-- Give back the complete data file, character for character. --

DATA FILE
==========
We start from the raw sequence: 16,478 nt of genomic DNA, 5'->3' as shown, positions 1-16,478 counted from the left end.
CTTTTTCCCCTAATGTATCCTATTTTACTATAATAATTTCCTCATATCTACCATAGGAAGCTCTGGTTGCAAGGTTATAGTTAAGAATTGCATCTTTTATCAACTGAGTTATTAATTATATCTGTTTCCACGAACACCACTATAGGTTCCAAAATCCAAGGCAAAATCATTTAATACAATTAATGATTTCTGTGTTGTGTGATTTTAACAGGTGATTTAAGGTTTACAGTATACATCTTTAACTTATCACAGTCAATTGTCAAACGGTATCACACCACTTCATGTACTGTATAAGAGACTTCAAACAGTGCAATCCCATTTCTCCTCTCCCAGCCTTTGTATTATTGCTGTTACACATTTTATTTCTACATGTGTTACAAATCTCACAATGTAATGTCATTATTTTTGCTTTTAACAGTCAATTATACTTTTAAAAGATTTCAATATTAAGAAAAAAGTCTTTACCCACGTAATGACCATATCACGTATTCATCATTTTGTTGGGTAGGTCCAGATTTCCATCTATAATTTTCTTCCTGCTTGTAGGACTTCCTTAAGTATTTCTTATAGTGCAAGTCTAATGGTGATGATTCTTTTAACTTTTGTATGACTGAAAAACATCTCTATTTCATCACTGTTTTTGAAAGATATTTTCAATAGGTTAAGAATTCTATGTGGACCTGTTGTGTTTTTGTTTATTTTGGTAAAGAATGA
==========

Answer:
We start from the raw sequence: 16,478 nt of genomic DNA, 5'->3' as shown, positions 1-16,478 counted from the left end.
CTTTTTCCCCTAATGTATCCTATTTTACTATAATAATTTCCTCATATCTACCATAGGAAGCTCTGGTTGCAAGGTTATAGTTAAGAATTGCATCTTTTATCAACTGAGTTATTAATTATATCTGTTTCCACGAACACCACTATAGGTTCCAAAATCCAAGGCAAAATCATTTAATACAATTAATGATTTCTGTGTTGTGTGATTTTAACAGGTGATTTAAGGTTTACAGTATACATCTTTAACTTATCACAGTCAATTGTCAAACGGTATCACACCACTTCATGTACTGTATAAGAGACTTCAAACAGTGCAATCCCATTTCTCCTCTCCCAGCCTTTGTATTATTGCTGTTACACATTTTATTTCTACATGTGTTACAAATCTCACAATGTAATGTCATTATTTTTGCTTTTAACAGTCAATTATACTTTTAAAAGATTTCAATATTAAGAAAAAAGTCTTTACCCACGTAATGACCATATCACGTATTCATCATTTTGTTGGGTAGGTCCAGATTTCCATCTATAATTTTCTTCCTGCTTGTAGGACTTCCTTAAGTATTTCTTATAGTGCAAGTCTAATGGTGATGATTCTTTTAACTTTTGTATGACTGAAAAACATCTCTATTTCATCACTGTTTTTGAAAGATATTTTCAATAGGTTAAGAATTCTATGTGGACCTGTTGTGTTTTTGTTTATTTTGGTAAAGAATGA